Presentation on theme: "MINDFULNESS: A NEW CONCEPT IN THE SPORTS INJURIES PREVENTION? Solé, S., Palmi,J. (PhD) INEFC, Lleida University, Lleida, Spain CONTACT ADRESSES"— Presentation transcript:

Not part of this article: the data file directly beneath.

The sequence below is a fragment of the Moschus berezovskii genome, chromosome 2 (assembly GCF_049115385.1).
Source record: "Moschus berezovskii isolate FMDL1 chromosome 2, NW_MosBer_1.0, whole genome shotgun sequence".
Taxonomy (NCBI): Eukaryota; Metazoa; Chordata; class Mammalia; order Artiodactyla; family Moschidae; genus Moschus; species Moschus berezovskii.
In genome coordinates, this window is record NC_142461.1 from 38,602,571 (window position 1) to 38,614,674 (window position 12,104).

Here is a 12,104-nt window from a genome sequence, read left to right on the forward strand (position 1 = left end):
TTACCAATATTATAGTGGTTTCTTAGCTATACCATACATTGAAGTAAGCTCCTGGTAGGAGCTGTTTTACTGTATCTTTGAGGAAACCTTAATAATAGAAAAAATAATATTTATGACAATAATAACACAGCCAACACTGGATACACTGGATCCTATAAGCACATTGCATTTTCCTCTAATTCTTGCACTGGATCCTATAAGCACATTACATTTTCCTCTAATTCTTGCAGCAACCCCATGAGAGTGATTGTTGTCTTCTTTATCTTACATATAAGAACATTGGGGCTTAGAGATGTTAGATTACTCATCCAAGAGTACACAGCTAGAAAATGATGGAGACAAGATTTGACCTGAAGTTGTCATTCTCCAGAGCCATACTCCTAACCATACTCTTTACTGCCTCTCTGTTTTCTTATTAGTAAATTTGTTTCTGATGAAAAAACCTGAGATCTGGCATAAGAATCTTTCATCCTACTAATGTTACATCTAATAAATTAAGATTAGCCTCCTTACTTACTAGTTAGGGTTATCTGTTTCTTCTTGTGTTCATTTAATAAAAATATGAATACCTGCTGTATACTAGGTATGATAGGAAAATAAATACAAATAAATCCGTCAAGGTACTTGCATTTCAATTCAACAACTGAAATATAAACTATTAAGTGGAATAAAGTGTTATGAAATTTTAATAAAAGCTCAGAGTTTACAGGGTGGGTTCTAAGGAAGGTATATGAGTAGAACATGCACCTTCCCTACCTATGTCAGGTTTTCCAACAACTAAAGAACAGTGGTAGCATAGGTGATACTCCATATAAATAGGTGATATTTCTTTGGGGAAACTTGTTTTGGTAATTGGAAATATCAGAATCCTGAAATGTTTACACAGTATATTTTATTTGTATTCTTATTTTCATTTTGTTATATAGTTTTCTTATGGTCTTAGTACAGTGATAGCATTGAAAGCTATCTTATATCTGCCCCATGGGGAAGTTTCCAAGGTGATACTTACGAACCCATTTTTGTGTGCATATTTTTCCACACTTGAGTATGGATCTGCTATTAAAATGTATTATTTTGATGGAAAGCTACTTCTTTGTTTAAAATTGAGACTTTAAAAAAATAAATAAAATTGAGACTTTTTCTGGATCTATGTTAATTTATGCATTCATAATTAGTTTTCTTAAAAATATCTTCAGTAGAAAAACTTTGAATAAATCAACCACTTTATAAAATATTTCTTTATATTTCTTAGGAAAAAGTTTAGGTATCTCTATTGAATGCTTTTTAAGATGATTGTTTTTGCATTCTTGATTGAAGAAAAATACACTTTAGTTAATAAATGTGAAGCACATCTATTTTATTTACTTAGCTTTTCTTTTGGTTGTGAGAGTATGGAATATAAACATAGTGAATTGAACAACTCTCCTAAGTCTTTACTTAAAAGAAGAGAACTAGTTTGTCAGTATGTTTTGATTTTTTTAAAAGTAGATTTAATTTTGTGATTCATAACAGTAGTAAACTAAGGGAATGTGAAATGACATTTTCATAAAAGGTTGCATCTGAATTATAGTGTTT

MINDFULNESS: A NEW CONCEPT IN THE SPORTS INJURIES PREVENTION? Solé, S., Palmi,J. (PhD) INEFC, Lleida University, Lleida, Spain CONTACT ADRESSES STUDY MINDFULNESS-BASED INTERVENTION NUMBER/CHARACTERISTICS OF SUBJECTS STUDY DESIGN CONTROL GROUP EVALUATION SCALES MAIN FINDINGS Gardner and Moore, 2004 A Mindfulness-Acceptance-Commit ment- Based approach to athletic performance enhancement: theoretical considerations. MAC 12 sessions. 1 session per week. 1 hour per session 5 phases: Psychoeducation, Mindfulness, Value identification and commitment, Acceptance, Integration and practice Case study 1: 22 year-old intercollegiate swimmer. The protocol was extended by 4 weeks during the competitive sesssion Case study 2: 37-year-old master's-level female power- lifter N=1 PSWQ, SAS, AAQ-16 Case study 1: Performance: best competitive season, winning two meets and achieving two personal-best times Psychological skills: 39% less in anxiety (PSWQ, SAS) and a 38,2% less in experiencial avoidance (AAQ) Case study 2: Performance: best performance and lifted 15% beyond her best masters level competitive performance Psychological skills: a reduction of 55,5% in anxiety (SAS) and 44,1% in experiencial avoidance ( AAQ) Lutkenhouse, 2007 The case of Jenny: a freshman collegiate athlete experiencing performance dysfunction MAC 8 sessions. Exercises to do between sessions Some contacts by after protocol. 19 year-old female lacrosse player classified as experiencing performance dysfunction by the Multilevel Classification System for Sport Psychology (MCS-SP) N=1 SPQ, YSQ-SF, PSWQ, SAS, AAQ-R Performance: reduction of 25 seconds in her best mile run time. A 61,5% increase in scores performance (SPQ). She no longer met criteria for Performance Dysfunction. Self –evaluation: personal and sportive growth and development, improvement of performance and her capacity to handle frustration. Bernier et al, 2009 Mindfulness and Acceptance approaches in sport performance Case study 1: qualitative interviews Case study 2: MAC 4 introductory sessions. 1 session every month. Applied exercise was implemented during the competition period Case study 1: 10 elite swimmers. 40% women. Case study 2: 7 elite young golfers (experimental group). 28,5% women 6 elite young golfers (control group). 16,6% women Case 1: Qualitative interviews Case 2: Quasi Exp Traditional psychological skills training: goal setting, imagery, … OMSAT-3 Case study 1: improvement in the nine flow dimensions (Jackson and Csikszentmihalyi, 1999) and the finding of a new characteristic: the awareness and acceptance of their bodily sensations during the preperformance moments. Case study 2: The coaches emphasized that the 57,1% of golfers in experimental group became more aware and lucid in their approach to golf and said the intervention was usedful and relevant. Performance: the 66% of golfers in experimental group improved their national rankings Psychological skills evaluated with the OMSAT-3 improved significantly in experimental group (p<0.03) Kauffman et al, 2009 Evaluation of Mindful Sport Perfor mance (MSPE): a new approach to promote flow in athletes MSPE 4 sessions. 1 session per week. 2,5-3 hours per session N= 32/29. 28,1% women. Amateur athletes from Washington 21 golfers/2 dropouts 11 archers/1 dropouts Only 11 athletes completed the 4 sessions Quasi Experime. BQ, SAS, MPS, CSCI, TOQS, KIMS, DFS- W, CEM, TMS, DML, DSPL, FSS-2, EXT Performance: no significant diferences pre-post intervention. The athletes opinion about the workshops influence on their performance was 6,62 (0-10), and their satisfaction level with their performance increased significantly (p<0.01) after workshop. Phsychological skills: no significant diferences in golfers. In the archers significant disminution (p<0.10) of thought ocurrence (TOQS), increase (p<0.10) of self-conficence (CSCI) and significant increase (p<0.01) of mindfulness levels (KIMS, TMS). State psychological skills: significant increase of mindfulness level in archers (p<0.10) and flow level in all athletes (p<0.05). Schwanhausser, 2009 Application of the Mindfulness- Acceptance-Commitment (MAC) protocol with an adolescent springboard diver MAC adapted (7 phases) 9 sessions. 1 session per week 45 minuts per session 12 year-old male, high level springboard and platform diver N=1 PCQ, PHMS, SAS, AAQ-2, MAAS, FS Performance: an increase of 73,3% (PCQ) Psychological skills: increase of a 23% in mindfulness (PHMS y MAAS), a 35,1% in acceptance (AAQ), and a 6,6% in flow levels (DFS-2, FSS-2). Disminution of a 6,4% in anxiety (SAS) Aherne, Moran, Lonsdale, 2011 The effect of mindfulness training on athletes flow: an initial investigation Mindfulness training inspired in Mindfulness-Based Stress Reduction (MBSR) 6 sessions. 1 session per week Daily work with CD 13 high level university athletes, average experience of 8,69 years. Participants of different sports. Experimental group: 6 (33,3% women) Control group: 7 (28,5% mujeres) Experimen. RCT The same information but had no contact with the teachers. FSS-2, CAMS-R Flow: significant increase (p<0.05) in the experimental group (CAMS-R y FSS-2) The increase in FSS-2 global scores from Time 1 to Time 2 was large (p 0.05) for the control group. Additional research is needed to investigate the cognitive benefits of mindfulness training and its potential to increase sport performance Thompson et al, 2011 One year follow-up of Mindful Sport Performance Enhancement (MSPE) with archers, golfers and runners MSPE 4 sessions. 1 session per week. 2,5-3 hours per session * See De Petrillo et al, 2009 and Kaufman et al, 2009 From the original 52 athletes 25: 4 archers, 8 golfers and 13 long-distance runners participated in the one-year follow-up of this study. Quasi Experim. AQ, GQ, RQ, CEM, FQ, FQ-R, KIMS, TOQS, SAS, CSCI, DFS-2, MPS Performance: athletes scores were significantly lower during the year after the workshop: p=0.041 in golfers and p=0.038 in long-distance runners. In a Likerst scale from 0-5 asking about the performances change during the last year, the mean result was 3,62 and most of them (3 in the Likert scale) said that the changes could be attributed to the MSPE workshop. Psychological skills: significant increase (p=0.034) in flow levels (DFS-2), Mindfulness levels (p<0.01) measured with KIMS and significant decrease (p<0.05) of anxiety (SAS) Introduction Mindfulness is defined as the nonjudgmental focus of ones attention on the experience that occurs in the present moment (Kabat-Zinn, 1990). There are many mindfulness-based therapies such as Mindfulness-based Stress Reduction or MBSR ( Kabat-Zinn, Op. Cit) and Mindfulness-based Cognitive Therapy or MBCT (Segal, Williams, Teasdale, 2002) and they are being used for different health problems such as chronic pain, anxiety and depression, stress, psoriasis or cancer. The aim of this study is to identify the actual use of mindfulness therapies in sports psychology and to investigate the possible aplications of this concept in the prevention and treatment of sports injuries. Methods A literature research was undertaken using Medline, Psychinfo, Web of Science, Cochrane, Ebscohost, Isi Web of Knowledge databases and references of retrieved articles. The search included original articles, books and dissertations published up to For the final selection the books and dissertations were excluded. The main search terms were mindfulness, sports, stress, sport injury, and risk factor, in different combinations as needed. All articles were coded for their design, type of control, study population, and outcome measures. Seven studies were considered eligible for the present review and are presented in the next table. Discussion and Conclussions The use of mindfulness in sports psychology is very new and its been focused in enhancing athletes performance (Birrer, 2012) In our review we observed the next findings: there are a few number of studies, with little samples and most of them are nonrandomized studies. We also find three case studies. Most of them use two new mindfulness- based interventions: MSPE and MAC, with a very well defined intervention protocols. There is not yet sufficient evidence to determinate the magnitude of the effects of these interventions due to the methodological limitations of the studies. But the results could suggest that these two mindfulness-based interventions, the Mindfulness-Acceptance-Commitment-Based Approach (MAC) and Mindfulness Sport Performance Enhancement (MSPE) can be helpful to enhance performance in sport. They also increase the levels of mindfulness, concentration, acceptation, sense of control, awareness of bodily sensations and decreases the stress and anxiety levels. These are important variables and risk factors for sports injuries prevention and rehabilitation as well. To our knowledge, there are no studies using these interventions to prevent sports injuries but the influence of psycho- social factors is well known (Andersen & Williams, 1993, Heil, 1993, Palmi, 2001). The benefits for the athletes of this new psychological approach in different variables such as concentration levels, mindfulness, acceptance or anxiety levels could be used in the prevention and treatment of sports injuries. They are being used only to enhance performance for the moment. New mindfulness-based interventions for prevention and treatment of sports injuries, adapted to different sports and athletes are suggested and will be the objective of future studies. References Birrer, D., Rothlin, P., & Morgan, G. (2012). Mindfulness to enhance athletic performance: theoretical considerations and possible impact mechanisms. Mindfulness. DOI /s Gardner, F., & Moore, Z. (2009). A Mindfulness-Acceptance-Commitment- Based approach to athletic performance enhancement: theoretical considerations. Behavior Therapy, 35, Jackson, S.A., & Csikszentmihalyi, M. (1999). Flow in sports: The key to optimal experience and performances. Champaign, IL: Human Kinetics. Kabat-Zinn, J. (1990). Full catastrophe living: Using the wisdom of your body and mind to face stress, pain and illness. New York: Delacourte. Kauffman, K., Glass, C., & Arnkoff, D. (2009). Evaluation of Mindful Sport Performance Enhancement (MSPE): a new approach to promote flow in athletes. Journal of Clinical Sports Psychology, 4, Palmi, J. (2001). Visión psico-social en la intervención de la lesión deportiva. Cuadernos de psicología del deporte, 1, SCALES: PSWQ (Penn State Worry Questionnaire), SAS (Sport Anxiety Scale), AAQ-16 (Acceptance and Action Questionnaire), SPQ (Sport Performance Questionnaire), YSQ-SF (Young Schema Questionnaire-Short Form), AAQ-R (Acceptance and Action Questionnaire-Revised), OMSAT-3 (Ottawa Mental Skills), BQ (Background Questionnaire), TOQS (Thought Ocurrence Questionnaire for Sport), MPS (Multidimensional Perfectionism Scale), KIMS (Kentucky Inventory of Mindfulness Skills), CEM (Workshop and Expectations Measure), TMS (Toronto Mindfulness Scale), PQ (Postworkshop Questionnaire), DFS-2 (Dispositional Flow Scale-2), DML (Daily Mindfulness Log), DSPL (Daily Sport Performance Log), FSS-2 (Flow State Scale-2), EXT (Exit Questionnaire), PCQ (Performance Classification Questionnaire), PHMS (Philadelphia Mindfulness Scale), AAQ-2 (Action and Acceptance Questionnaire-2), MAAS (Mindfulness Attention Awareness Scale), CAMS-R (Cognitive and Affective Mindfulness Scale-Revised), AQ (Archery Questionnaire), GQ (Golf Questionnaire), RQ (Runner Questionnaire), FQ (Follow Up Questionnaire), FQ-R (Follow-up Questionnaire for Runners), CSCI (Carolina Sport Confidence Inventory).